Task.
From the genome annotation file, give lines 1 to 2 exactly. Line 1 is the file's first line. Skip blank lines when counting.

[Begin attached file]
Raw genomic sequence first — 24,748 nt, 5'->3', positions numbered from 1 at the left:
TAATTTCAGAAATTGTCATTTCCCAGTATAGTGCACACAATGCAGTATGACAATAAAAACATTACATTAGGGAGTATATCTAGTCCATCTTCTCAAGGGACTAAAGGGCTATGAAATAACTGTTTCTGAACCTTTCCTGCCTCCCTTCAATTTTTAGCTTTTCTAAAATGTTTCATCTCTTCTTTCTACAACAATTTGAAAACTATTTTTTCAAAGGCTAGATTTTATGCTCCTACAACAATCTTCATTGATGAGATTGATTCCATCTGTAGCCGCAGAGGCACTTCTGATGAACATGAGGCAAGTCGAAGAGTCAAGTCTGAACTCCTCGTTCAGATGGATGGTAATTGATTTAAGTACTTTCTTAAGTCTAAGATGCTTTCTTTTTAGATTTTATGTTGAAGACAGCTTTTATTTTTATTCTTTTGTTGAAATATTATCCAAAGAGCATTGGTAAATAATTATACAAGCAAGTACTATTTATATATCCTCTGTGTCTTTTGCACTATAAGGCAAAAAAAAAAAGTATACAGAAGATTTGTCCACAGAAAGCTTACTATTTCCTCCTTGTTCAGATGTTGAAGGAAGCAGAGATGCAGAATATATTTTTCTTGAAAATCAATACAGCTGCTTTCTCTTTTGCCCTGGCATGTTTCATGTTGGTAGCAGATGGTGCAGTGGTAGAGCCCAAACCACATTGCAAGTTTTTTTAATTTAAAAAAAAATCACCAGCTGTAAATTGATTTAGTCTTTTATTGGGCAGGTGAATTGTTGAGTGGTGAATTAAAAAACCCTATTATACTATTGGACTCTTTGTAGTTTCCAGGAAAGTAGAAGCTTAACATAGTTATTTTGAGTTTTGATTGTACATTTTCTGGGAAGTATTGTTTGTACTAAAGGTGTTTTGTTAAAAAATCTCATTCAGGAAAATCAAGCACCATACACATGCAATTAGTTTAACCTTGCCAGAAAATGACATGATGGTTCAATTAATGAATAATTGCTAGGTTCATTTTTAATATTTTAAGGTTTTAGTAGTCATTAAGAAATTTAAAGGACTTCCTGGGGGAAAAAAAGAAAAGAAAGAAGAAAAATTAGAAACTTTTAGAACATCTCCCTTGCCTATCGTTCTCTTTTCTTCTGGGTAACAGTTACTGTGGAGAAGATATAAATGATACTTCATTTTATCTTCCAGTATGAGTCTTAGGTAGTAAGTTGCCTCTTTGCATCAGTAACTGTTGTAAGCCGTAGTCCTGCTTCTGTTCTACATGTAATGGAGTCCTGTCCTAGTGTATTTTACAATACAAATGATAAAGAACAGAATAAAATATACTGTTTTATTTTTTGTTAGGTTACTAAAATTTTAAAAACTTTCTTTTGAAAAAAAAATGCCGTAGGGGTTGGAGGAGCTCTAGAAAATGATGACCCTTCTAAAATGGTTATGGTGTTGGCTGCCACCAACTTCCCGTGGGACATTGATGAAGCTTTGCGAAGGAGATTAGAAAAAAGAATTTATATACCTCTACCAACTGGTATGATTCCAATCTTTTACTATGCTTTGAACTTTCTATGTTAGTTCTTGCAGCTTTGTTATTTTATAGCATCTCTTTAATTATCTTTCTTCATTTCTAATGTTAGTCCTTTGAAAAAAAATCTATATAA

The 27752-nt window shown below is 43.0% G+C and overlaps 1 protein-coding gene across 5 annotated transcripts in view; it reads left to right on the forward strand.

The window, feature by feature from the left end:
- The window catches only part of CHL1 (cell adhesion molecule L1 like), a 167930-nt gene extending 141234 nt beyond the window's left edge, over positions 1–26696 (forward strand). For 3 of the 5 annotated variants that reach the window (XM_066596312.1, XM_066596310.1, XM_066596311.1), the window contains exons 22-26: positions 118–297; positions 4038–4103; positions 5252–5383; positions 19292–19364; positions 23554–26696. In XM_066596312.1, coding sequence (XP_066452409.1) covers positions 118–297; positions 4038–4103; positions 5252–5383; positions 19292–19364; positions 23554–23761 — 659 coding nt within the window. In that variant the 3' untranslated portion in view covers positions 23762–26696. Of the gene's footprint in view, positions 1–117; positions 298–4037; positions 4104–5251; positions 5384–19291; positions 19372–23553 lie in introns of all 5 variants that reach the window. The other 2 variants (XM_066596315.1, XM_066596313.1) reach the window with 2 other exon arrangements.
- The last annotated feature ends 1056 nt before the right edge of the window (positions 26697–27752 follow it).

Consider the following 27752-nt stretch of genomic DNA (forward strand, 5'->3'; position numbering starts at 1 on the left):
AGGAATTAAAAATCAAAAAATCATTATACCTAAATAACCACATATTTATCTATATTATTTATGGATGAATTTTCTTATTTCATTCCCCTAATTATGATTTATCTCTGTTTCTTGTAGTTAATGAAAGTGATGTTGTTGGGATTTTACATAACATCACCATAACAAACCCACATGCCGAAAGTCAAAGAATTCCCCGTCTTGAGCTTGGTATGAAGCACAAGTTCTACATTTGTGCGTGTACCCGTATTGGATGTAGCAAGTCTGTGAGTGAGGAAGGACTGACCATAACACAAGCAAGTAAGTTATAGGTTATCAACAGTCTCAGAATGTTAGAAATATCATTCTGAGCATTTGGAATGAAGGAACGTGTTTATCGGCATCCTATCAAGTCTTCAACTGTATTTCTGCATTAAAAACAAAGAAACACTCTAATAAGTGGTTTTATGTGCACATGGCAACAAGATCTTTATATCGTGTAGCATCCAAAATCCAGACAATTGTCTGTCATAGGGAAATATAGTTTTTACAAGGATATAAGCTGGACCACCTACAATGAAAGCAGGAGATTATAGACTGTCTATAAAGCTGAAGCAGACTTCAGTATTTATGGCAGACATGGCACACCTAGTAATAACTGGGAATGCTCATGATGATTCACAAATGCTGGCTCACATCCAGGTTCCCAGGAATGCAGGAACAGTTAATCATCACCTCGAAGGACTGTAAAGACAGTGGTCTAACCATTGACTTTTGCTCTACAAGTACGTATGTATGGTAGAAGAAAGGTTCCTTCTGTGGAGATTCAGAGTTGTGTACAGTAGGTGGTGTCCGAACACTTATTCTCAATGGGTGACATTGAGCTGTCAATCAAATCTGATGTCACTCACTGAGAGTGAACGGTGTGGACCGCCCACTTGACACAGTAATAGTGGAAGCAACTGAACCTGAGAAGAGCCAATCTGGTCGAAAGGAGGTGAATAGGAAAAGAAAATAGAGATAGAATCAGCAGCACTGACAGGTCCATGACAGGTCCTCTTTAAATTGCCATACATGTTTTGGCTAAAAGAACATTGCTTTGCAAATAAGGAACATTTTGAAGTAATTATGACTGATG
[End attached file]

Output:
Raw genomic sequence first — 24,748 nt, 5'->3', positions numbered from 1 at the left:
TAATTTCAGAAATTGTCATTTCCCAGTATAGTGCACACAATGCAGTATGACAATAAAAACATTACATTAGGGAGTATATCTAGTCCATCTTCTCAAGGGACTAAAGGGCTATGAAATAACTGTTTCTGAACCTTTCCTGCCTCCCTTCAATTTTTAGCTTTTCTAAAATGTTTCATCTCTTCTTTCTACAACAATTTGAAAACTATTTTTTCAAAGGCTAGATTTTATGCTCCTACAACAATCTTCATTGATGAGATTGATTCCATCTGTAGCCGCAGAGGCACTTCTGATGAACATGAGGCAAGTCGAAGAGTCAAGTCTGAACTCCTCGTTCAGATGGATGGTAATTGATTTAAGTACTTTCTTAAGTCTAAGATGCTTTCTTTTTAGATTTTATGTTGAAGACAGCTTTTATTTTTATTCTTTTGTTGAAATATTATCCAAAGAGCATTGGTAAATAATTATACAAGCAAGTACTATTTATATATCCTCTGTGTCTTTTGCACTATAAGGCAAAAAAAAAAAGTATACAGAAGATTTGTCCACAGAAAGCTTACTATTTCCTCCTTGTTCAGATGTTGAAGGAAGCAGAGATGCAGAATATATTTTTCTTGAAAATCAATACAGCTGCTTTCTCTTTTGCCCTGGCATGTTTCATGTTGGTAGCAGATGGTGCAGTGGTAGAGCCCAAACCACATTGCAAGTTTTTTTAATTTAAAAAAAAATCACCAGCTGTAAATTGATTTAGTCTTTTATTGGGCAGGTGAATTGTTGAGTGGTGAATTAAAAAACCCTATTATACTATTGGACTCTTTGTAGTTTCCAGGAAAGTAGAAGCTTAACATAGTTATTTTGAGTTTTGATTGTACATTTTCTGGGAAGTATTGTTTGTACTAAAGGTGTTTTGTTAAAAAATCTCATTCAGGAAAATCAAGCACCATACACATGCAATTAGTTTAACCTTGCCAGAAAATGACATGATGGTTCAATTAATGAATAATTGCTAGGTTCATTTTTAATATTTTAAGGTTTTAGTAGTCATTAAGAAATTTAAAGGACTTCCTGGGGGAAAAAAAGAAAAGAAAGAAGAAAAATTAGAAACTTTTAGAACATCTCCCTTGCCTATCGTTCTCTTTTCTTCTGGGTAACAGTTACTGTGGAGAAGATATAAATGATACTTCATTTTATCTTCCAGTATGAGTCTTAGGTAGTAAGTTGCCTCTTTGCATCAGTAACTGTTGTAAGCCGTAGTCCTGCTTCTGTTCTACATGTAATGGAGTCCTGTCCTAGTGTATTTTACAATACAAATGATAAAGAACAGAATAAAATATACTGTTTTATTTTTTGTTAGGTTACTAAAATTTTAAAAACTTTCTTTTGAAAAAAAAATGCCGTAGGGGTTGGAGGAGCTCTAGAAAATGATGACCCTTCTAAAATGGTTATGGTGTTGGCTGCCACCAACTTCCCGTGGGACATTGATGAAGCTTTGCGAAGGAGATTAGAAAAAAGAATTTATATACCTCTACCAACTGGTATGATTCCAATCTTTTACTATGCTTTGAACTTTCTATGTTAGTTCTTGCAGCTTTGTTATTTTATAGCATCTCTTTAATTATCTTTCTTCATTTCTAATGTTAGTCCTTTGAAAAAAAATCTATATAA